Kurokuma – ‘Sheffield’s Best Metal Bands Vol.1’

By Liam Knowles

This is a strange little release, to say the least. From the overly confident, compilation-like title, to the extremely varied musical content within, Sheffield psych-sludge trio Kurokuma seem to have one main aim; to confuse, bewilder, and overwhelm the listener.

‘RVN’ opens things up with a hypnotic, churning bassline that loops while layers of drums and sludgy guitars gradually build around it, eventually leading to ferocious call-and-response vocals and the bass pattern from earlier turning into a crushing full band riff. Then there’s ‘Wasp Nest’, an entirely instrumental number with growling, gut-wrenching bass droning throughout while the guitar offers sparse blasts of noise and feedback. So far, so good.

What comes next, however, is likely to be the main talking point of this release, whether Kurokuma like it or not. Who honestly would have thought that an eleven minute sludge-metal cover of ‘Deeper Underground’ would be something that we needed, but it absolutely is. Yes, the one from the terrible Godzilla movie from the 90s. The band spend a painstaking three minutes or so layering up the intro that’s less than 30 seconds long on the Jamiroquai original, but that just makes it even more satisfying when they crash in with that unmistakeable riff. You’d be forgiven for thinking this should sound completely stupid, but it really doesn’t; even if you didn’t know the original there’s still enough interesting stuff going on, both with the bellowing vocals and the devastating instrumentals, to justify the eleven minute length.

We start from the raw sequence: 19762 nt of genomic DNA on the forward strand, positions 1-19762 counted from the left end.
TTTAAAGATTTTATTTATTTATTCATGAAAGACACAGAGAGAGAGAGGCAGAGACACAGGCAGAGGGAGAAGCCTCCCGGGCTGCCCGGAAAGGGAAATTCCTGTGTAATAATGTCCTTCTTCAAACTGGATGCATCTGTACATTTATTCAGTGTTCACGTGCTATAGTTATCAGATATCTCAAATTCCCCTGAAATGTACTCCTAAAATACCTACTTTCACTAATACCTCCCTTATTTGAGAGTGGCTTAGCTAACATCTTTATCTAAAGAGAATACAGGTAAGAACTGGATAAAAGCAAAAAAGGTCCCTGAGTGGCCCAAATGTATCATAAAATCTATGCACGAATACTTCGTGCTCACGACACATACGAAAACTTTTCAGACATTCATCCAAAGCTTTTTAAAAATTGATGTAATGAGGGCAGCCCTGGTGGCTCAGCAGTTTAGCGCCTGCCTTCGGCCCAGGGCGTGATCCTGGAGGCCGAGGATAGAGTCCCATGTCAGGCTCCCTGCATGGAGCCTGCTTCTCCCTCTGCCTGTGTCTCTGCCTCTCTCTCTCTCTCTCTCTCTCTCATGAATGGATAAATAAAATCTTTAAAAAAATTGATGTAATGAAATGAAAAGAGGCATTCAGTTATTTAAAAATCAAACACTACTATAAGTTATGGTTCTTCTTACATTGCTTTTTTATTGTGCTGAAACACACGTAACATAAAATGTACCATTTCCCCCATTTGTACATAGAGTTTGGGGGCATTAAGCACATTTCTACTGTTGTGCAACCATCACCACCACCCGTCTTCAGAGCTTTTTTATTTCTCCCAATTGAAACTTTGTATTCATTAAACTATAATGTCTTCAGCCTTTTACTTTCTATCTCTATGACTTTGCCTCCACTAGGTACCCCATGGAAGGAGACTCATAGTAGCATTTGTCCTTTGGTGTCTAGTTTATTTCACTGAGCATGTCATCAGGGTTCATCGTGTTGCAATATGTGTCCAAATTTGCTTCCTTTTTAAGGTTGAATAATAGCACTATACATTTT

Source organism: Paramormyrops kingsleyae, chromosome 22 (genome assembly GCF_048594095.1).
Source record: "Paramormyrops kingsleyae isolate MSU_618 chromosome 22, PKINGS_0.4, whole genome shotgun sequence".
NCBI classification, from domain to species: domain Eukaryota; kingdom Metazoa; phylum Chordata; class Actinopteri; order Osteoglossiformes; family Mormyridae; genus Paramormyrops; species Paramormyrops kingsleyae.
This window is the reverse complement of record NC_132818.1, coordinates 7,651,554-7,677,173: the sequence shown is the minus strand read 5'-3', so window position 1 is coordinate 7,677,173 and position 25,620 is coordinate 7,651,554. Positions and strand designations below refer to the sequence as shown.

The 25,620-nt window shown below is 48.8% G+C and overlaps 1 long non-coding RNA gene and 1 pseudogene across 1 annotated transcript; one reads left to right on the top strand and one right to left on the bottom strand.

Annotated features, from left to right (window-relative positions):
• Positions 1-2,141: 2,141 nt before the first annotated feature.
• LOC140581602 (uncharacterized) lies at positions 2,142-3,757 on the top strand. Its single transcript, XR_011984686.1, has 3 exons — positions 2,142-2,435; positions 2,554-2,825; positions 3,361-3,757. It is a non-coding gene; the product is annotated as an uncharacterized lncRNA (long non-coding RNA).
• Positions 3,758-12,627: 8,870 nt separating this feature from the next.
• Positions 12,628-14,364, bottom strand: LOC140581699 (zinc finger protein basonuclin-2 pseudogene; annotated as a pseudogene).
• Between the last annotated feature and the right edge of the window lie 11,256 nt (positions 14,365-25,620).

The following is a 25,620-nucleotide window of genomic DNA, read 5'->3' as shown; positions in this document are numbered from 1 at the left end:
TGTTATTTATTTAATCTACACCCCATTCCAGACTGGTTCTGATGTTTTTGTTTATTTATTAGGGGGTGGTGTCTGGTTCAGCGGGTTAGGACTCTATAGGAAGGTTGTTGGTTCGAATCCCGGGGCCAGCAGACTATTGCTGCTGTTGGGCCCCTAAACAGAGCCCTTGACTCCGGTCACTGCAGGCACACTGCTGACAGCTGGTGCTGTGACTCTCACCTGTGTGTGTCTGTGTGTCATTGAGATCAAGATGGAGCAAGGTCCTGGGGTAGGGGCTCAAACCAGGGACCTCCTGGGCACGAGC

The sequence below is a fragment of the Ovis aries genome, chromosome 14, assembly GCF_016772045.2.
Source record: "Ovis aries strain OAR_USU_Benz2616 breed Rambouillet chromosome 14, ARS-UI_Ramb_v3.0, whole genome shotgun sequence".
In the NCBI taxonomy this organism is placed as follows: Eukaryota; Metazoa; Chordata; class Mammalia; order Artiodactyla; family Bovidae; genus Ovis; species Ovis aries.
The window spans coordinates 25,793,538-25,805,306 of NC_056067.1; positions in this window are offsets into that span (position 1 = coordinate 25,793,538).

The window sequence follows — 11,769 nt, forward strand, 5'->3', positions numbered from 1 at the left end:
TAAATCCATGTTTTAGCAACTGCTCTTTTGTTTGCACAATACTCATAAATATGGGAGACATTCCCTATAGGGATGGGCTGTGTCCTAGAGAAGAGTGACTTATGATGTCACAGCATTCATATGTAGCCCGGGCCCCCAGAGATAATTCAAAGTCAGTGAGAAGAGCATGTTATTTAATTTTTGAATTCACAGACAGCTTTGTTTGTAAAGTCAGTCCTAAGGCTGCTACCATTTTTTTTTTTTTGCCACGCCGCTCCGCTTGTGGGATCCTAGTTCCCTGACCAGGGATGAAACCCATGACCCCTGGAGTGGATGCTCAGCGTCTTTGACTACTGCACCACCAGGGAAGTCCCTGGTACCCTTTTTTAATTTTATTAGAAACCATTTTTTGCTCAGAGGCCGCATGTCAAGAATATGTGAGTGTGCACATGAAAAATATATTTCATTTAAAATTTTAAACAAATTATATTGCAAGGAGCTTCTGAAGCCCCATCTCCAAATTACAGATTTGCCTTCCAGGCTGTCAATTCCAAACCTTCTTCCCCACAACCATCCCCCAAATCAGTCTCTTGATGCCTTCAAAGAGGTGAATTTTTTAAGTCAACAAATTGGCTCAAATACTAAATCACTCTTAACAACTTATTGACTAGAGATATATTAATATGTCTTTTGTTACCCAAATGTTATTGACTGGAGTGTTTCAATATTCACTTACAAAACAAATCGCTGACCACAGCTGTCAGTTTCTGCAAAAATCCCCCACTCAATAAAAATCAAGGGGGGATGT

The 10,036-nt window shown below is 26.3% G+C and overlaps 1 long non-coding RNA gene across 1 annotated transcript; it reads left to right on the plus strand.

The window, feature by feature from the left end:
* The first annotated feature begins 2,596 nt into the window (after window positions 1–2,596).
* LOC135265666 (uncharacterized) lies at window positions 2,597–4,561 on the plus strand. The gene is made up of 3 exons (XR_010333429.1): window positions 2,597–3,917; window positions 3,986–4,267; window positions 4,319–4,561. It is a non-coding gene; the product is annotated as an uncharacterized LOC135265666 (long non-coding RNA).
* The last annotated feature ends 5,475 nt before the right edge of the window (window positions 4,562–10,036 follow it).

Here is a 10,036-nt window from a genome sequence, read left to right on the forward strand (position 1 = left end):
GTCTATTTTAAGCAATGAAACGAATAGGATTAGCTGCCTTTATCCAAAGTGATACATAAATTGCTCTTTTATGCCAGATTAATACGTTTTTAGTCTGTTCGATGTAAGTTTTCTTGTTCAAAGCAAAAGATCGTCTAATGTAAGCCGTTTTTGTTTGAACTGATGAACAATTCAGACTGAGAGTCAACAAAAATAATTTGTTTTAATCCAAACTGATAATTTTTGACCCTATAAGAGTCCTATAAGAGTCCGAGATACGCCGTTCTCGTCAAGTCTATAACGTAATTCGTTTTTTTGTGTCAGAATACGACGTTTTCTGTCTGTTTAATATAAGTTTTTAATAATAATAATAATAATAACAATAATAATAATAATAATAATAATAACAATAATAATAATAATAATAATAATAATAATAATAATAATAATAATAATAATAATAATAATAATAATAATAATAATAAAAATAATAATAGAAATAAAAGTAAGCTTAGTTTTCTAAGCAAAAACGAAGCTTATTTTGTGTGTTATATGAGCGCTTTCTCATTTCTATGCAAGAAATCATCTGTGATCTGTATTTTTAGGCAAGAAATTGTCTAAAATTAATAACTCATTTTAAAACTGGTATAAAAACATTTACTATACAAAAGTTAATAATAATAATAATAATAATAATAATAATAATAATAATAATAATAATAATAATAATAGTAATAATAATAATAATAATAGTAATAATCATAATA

The only real criticism of ‘Sheffield’s Best Metal Bands Vol.1’ is that after that monolithic, sprawling cover, and the two hefty tracks that preceded it, the brief, bass heavy electro track ‘Wasp Nest (Memphis Edit)’ feels a bit tagged on the end and frankly a bit insubstantial. Then again, if Kurokuma’s intent is to throw curveballs at the listener, then this works perfectly well as one last sideswipe. This release isn’t going to be for everyone, but it’s an essential listen for people who like their music challenging, subversive, and served with a healthy side of smirking self-awareness.

LIAM KNOWLES

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